Obviously anything washable is going in the machine. Any removable cushions or drapes will start with a day in the sun.

Maybe a few cans of industrial strength odor eliminator. The oil remnants in the HVAC unit are going to be the biggest problem in the end. That old oil has a particular smell that's hard to get rid of.

I'm going to try and add a layer of charcoal filter media to the HVAC main filter to see if it helps.
 

Odo-ban -   https://odoban.com/products/odor-eliminators/

Is what crime scene cleanup crews used back when I was an EMT to eliminate odors. You may either buy ready-to-use spray bottles or buy a gallon of concentrate to mix yourself.

Clean the air conditioner evaporator and condensor coils with regular spray coil cleaner, it is just an extra strong industrial cleaner in foam form,, that washes away with a hose, carrying dirt and oil out too.

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9 hours ago, richard5933 said:

Out of warranty? Can't be! It's hardly broken in.

What I meant was that they missed this cable/hydraulic line crossing - every other has reinforcement material wrapped around the cable, but not this one. Would have prevented this.

 

Hindsight is always 20 20 and quite a few people must of been under there and saw it but thought nothing about it in the last 45 years.  I know many places had service my coach and never noticed the positive cable rubbing the back wall when the battery tray is shoved in.  Yes I put a piece of heater hose around that cable.   I prevented one problem but as luck is for me will have another problem will pop up without leaving my driveway.  

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Nice to know, your still with us!  IMHO, I would replace the PS line & whole cable...I just don't trust splices & welds on something that has bit me!

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1 hour ago, manholt said:

Nice to know, your still with us!  IMHO, I would replace the PS line & whole cable...I just don't trust splices & welds on something that has bit me!

Thanks. Normally I'd replace them as well, at least back to the last union or existing junction. Problem here is that they are not accessible all way back to with out taking apart quite a lot of other things. Everything taken apart is a new potential problem.

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Lots of great suggestions for the cleaning end of this operation. I've started getting a chemical arsenal in place to tackle all the different surfaces and areas of the coach. One still eludes me. Any suggestions on how to clean the ducts which are built into the walls of the coach and which serve the over-the-road HVAC system? These would be the ducts that feed all the vents along the length of the coach and which exit under all the windows.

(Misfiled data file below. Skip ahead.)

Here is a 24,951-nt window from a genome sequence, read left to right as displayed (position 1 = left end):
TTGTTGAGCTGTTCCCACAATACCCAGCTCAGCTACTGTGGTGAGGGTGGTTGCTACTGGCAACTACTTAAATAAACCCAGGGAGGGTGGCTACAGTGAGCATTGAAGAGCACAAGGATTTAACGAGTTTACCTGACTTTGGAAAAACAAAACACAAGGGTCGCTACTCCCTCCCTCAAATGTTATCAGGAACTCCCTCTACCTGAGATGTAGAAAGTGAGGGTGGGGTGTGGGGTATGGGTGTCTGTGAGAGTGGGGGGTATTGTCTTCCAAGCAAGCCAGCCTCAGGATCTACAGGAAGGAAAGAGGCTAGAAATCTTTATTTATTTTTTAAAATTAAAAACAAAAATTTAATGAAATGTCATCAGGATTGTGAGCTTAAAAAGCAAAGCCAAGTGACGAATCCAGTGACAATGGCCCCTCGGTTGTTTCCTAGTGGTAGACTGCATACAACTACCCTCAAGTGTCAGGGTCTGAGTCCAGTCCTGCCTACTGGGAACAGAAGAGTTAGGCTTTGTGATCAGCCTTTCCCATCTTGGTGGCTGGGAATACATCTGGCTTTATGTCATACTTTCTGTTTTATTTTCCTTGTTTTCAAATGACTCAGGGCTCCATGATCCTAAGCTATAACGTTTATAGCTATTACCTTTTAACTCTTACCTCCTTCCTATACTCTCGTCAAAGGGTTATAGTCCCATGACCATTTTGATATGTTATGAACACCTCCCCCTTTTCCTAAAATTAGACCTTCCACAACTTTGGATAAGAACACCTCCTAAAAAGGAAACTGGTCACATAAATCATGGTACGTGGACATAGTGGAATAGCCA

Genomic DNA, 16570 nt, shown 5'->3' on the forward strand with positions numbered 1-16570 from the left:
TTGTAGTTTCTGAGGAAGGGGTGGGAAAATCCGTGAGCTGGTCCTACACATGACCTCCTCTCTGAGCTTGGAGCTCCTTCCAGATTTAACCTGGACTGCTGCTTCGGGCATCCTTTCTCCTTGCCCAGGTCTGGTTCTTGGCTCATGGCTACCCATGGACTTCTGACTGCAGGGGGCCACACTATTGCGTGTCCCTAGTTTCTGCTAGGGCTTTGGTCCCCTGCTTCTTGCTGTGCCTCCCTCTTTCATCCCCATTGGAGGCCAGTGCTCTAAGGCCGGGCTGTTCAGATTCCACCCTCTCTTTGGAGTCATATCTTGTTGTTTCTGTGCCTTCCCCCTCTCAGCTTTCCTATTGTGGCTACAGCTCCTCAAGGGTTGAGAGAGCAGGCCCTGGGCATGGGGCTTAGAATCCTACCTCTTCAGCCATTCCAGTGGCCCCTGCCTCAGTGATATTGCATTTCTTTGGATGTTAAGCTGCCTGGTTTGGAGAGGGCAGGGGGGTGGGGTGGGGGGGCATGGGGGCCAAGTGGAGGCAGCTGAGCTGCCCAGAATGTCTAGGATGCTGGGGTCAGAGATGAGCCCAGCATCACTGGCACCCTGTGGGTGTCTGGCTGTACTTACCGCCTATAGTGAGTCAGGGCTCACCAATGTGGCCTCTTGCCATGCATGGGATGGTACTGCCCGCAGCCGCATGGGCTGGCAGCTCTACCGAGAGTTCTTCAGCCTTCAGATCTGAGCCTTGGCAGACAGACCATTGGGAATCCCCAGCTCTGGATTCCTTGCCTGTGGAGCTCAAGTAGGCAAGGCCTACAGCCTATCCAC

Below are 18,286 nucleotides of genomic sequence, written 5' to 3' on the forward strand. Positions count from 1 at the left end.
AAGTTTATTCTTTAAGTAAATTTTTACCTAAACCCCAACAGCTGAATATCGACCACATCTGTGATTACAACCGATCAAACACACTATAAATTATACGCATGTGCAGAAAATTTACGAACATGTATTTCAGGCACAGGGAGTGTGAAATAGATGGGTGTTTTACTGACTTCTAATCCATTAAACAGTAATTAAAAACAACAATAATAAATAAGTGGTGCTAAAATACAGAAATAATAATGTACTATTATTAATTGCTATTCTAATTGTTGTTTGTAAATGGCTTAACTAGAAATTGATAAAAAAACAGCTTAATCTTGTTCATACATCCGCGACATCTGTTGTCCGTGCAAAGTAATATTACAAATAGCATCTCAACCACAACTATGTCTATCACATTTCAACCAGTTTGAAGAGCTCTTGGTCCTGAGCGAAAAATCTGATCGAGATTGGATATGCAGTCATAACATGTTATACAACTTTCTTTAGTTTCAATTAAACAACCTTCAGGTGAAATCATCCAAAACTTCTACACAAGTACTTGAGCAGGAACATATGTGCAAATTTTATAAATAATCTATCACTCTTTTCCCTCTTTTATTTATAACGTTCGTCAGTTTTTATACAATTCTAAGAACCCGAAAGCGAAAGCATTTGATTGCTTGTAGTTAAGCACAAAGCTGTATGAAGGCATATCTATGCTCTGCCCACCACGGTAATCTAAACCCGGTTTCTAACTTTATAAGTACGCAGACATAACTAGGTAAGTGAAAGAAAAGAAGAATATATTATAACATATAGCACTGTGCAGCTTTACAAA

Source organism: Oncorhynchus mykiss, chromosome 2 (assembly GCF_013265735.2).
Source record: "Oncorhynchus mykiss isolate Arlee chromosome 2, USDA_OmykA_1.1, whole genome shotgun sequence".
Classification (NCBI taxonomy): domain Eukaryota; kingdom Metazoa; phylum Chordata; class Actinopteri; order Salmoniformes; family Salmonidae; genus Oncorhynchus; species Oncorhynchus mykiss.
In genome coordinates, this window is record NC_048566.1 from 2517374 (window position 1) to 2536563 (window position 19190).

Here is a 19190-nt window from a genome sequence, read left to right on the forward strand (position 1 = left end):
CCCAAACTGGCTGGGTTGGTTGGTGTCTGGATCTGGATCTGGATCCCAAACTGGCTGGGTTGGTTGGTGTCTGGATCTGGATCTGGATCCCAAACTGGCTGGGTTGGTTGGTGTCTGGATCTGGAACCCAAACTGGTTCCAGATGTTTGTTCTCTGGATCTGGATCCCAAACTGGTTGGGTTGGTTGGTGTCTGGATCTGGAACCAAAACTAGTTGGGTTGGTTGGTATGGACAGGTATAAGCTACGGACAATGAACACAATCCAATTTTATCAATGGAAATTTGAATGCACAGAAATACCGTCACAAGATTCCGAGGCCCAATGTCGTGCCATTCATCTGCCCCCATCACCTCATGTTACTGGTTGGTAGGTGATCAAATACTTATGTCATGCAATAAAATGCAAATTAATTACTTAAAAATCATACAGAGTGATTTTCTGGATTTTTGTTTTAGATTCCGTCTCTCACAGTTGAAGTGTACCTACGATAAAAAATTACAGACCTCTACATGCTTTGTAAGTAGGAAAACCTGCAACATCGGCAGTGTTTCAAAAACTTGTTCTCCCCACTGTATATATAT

My suspicion is that there was a fine mist of oil vapors blown at least partially through this system. I'm not thinking much is in there, but just a little of the oil vapors could present a smell problem for some time. No way to run a duct cleaner through them like you'd do in a household system, so I'm looking for something aerosol which can be blown into the intake and which might help neutralize or breakdown things.

So far all I've seen is scented products, and all they'd do is add another layer of stink to the situation. I'm hoping that someone is familiar with a product that will be of some use here. My plan is to thoroughly clean the HVAC cabinet and internals first, and then bring the blowers back online once the controls are tested and shown to be working properly. And by controls, I mean a mechanical thermostat and a bank of mechanical relays. No PC boards involved here.

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I removed those ducts from my bus while doing the conversion, mine was nothing more than a thin sheet of micarta, with half inch spacers to keep the correct distance from the aluminum sheet metal that covers the studs and insulation. I used a custom made stainless steel channel to cover the piping through the floor and then used decorative venting next to the floor. You may be able to use some type of soft bristle brush with a long thin handle to scrub yours. Just a thought, by the way I thought there might have been some type of honeycomb between mine, but there wasn't, just empty space with those standoff's that I described.

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Richard, I wouldn't care to guess what would remove oil spray/mist from your vent piping, that sounds like a puzzle to me. If it's on anything porous it will soak into the material. In that instance dissipation time, coupled with hot moving air, would be your friend.

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Picked up the coach today from the shop. They were able to repair the battery cable and get it wrapped and anchored down for safety. They did replace a piece of the copper tubing used as hydraulic line for the power steering.

I'm not really happy with the result though - the original copper was type K, and they used type L to make the repair. In all, they replaced about 3 feet of copper with the type L tube, which has a thinner sidewall and lower operating pressure rating than the type K. They installed the new piece from a flared connection to just past the break in the line, and they brazed the new & old together where they joined.  Apparently rather than researching the copper line, they just sent a guy to the box store to buy a stick of residential plumbing copper.

The brazed connection seems somewhat sloppy to me as well, and in general I'm not sure that this was their best work. I understand that this type of repair is not their typical repair, but it still should have been done correctly. This brazing job looks like something a middle school shop class student did.